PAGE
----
The board of directors of a Minneapolis nonprofit has gathered together for its meeting. The lights dim, the audience applauds, and the members of the board step out onstage. After bringing the meeting to order (the theater doesn’t own a gavel, so they shout “gavel, gavel, gavel!”), they begin taking suggestions from the audience for a long-form improv scene. With that, “The Board,”
an improv performance from HUGE Improv Theater’s
board of directors, is underway.
At HUGE, board membership involves more than just the usual committee and development work – it also requires the willingness to perform improv with fellow board members. “It’s the ultimate in transparency,” says Jill Bernard, HUGE’s Education Director.
Along with board members Butch Roy, Molly Chase and Nels Lennes,they're performing a three-night run [http://www.hugetheater.com/shows/the-board-of-directors/] of a show that begins by asking the audience to present the nonprofit organization’s board with an issue they would like see resolved. In the past two years, topics have included human resources, the financial crisis, world peace and itchy hats. “That hat issue, it was divisive,” says Roy, HUGE’s Executive Director.
The June 7 meeting (the first night of a run that includes June 14 and June 21) opened with a series of projected charts showing, among other details, that the 100-seat theater space, which opened in December 2010, is now operating debt-free, having paid off construction costs and institutional debt.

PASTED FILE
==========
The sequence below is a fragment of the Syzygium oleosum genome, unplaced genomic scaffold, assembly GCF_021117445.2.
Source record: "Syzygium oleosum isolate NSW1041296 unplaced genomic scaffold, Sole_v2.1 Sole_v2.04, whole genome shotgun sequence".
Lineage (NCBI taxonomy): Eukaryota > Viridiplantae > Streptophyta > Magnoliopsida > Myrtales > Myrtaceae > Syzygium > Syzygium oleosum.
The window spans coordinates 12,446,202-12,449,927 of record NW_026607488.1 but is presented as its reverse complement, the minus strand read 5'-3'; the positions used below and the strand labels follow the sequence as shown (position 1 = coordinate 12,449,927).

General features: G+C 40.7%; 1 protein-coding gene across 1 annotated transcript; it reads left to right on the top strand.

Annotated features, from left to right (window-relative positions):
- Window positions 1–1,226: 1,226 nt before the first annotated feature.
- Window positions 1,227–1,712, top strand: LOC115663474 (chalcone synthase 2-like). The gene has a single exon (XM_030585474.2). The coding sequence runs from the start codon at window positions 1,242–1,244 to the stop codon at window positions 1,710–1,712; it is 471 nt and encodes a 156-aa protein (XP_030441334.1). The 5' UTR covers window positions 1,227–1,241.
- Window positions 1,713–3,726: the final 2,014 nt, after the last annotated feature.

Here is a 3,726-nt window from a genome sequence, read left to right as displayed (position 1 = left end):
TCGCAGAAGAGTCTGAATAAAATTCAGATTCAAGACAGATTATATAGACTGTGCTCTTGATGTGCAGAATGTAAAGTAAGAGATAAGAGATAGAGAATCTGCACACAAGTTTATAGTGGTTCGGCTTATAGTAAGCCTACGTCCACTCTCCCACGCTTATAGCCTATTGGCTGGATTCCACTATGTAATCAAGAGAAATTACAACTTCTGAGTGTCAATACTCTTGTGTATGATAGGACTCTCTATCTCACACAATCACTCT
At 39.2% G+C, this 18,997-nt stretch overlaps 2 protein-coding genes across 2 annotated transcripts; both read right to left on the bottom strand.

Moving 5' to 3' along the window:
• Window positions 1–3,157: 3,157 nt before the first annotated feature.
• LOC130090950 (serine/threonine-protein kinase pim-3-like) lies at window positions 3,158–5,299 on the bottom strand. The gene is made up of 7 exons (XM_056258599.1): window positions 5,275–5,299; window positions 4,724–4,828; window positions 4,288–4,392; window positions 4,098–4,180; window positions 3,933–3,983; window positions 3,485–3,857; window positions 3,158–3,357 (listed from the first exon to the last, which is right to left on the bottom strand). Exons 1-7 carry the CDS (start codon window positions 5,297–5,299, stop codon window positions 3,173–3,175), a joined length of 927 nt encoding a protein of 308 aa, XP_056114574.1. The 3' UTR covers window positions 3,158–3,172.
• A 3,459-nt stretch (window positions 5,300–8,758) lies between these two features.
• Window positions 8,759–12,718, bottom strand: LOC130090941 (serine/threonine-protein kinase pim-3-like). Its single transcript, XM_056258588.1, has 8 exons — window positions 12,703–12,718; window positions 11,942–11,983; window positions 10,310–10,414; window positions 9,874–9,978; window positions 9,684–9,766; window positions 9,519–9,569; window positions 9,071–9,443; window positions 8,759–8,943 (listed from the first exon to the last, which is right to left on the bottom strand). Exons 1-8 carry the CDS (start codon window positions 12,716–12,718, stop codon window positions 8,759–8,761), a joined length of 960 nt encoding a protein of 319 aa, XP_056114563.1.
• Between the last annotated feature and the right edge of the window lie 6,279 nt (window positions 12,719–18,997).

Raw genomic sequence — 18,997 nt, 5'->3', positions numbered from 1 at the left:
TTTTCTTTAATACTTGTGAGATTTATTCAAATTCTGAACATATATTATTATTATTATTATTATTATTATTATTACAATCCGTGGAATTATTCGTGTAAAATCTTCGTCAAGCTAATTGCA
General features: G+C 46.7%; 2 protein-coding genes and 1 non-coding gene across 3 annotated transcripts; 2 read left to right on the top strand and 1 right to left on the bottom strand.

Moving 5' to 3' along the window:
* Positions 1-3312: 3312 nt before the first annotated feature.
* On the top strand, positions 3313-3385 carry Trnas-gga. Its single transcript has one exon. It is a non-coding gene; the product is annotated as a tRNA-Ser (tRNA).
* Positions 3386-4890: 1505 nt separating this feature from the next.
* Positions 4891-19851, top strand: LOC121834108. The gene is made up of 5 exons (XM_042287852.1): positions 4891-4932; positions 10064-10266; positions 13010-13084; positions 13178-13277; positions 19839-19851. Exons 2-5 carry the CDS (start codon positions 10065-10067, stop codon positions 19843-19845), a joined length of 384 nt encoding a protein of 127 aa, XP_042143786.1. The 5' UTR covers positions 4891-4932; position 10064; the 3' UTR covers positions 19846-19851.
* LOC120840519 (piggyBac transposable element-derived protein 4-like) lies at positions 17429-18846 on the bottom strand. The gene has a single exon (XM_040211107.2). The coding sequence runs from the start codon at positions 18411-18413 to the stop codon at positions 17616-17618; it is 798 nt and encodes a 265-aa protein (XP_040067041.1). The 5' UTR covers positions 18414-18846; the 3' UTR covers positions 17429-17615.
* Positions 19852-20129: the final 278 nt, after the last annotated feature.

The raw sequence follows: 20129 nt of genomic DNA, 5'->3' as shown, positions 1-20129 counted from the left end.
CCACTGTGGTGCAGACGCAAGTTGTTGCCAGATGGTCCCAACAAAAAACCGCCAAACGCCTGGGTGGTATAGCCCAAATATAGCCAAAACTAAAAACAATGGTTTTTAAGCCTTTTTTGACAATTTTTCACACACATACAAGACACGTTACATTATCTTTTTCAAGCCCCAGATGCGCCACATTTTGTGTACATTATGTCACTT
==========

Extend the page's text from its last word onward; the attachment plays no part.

The board members then asked for an improv topic, an audience member suggested "poverty," and the HUGE helmers were off on a wacky forty-minute odyssey that included zombies, African relief, and questionable summer-camp romances.
“We’re the only nonprofit board in town that does something like this,” says Bernard, who left a corporate life in human resources to become one of HUGE’s founders. “We think it’s important for us to be accessible as artists as well as theater management.”
While Roy and Bernard work full-time for HUGE, the other board members have non-theater day jobs. Nels Lennes works in IT support for Nelnet
, and Molly Chase, described as a “corporate escapee” by Bernard, worked in Atlanta for Turner Broadcasting and Cartoon Network before moving to the Twin Cities. Now the Managing Director of Springboard for the Arts
, Chase says that while she doesn't improvise as a profession, she joined the HUGE board last year, and participated in the most recent performance of “The Board.”
Plaques on the Chairs
Asked if being a board member affects her improv performance in any way, Bernard shares this thought: “Our chairs have plaques on the back, each with the name of a donor. Whenever I grab a chair during a performance and notice that name, I’m humbled.”
Roy chimes in, saying, “When you’re performing, it’s sometimes hard to take off that board member hat. I had been noticing that one of the flats on our set kept popping out, and then I was performing onstage with Nels and saw that he grabbed and shook the side of the set wall during a scene in which he was supposed to be freaking out. He didn’t believe me until I showed him a video of the performance. I told him to stop doing that, since I was the one who had to hammer the wall back into place every time.”
Small and Mighty
The small size of the organization’s board is intentional, says Bernard. “We don’t have meetings, we have ‘doings,’” she says, adding, “Our small size has contributed to our ability to be effective.” Chase points to the recent retirement of the theater company's debt. “It’s a model that’s working,” she says.
Julie Kendrick's last article for
The Line was a portrait of the Women's Business Development Center, in our May 8, 2013 issue.
Photos by Bill Kelley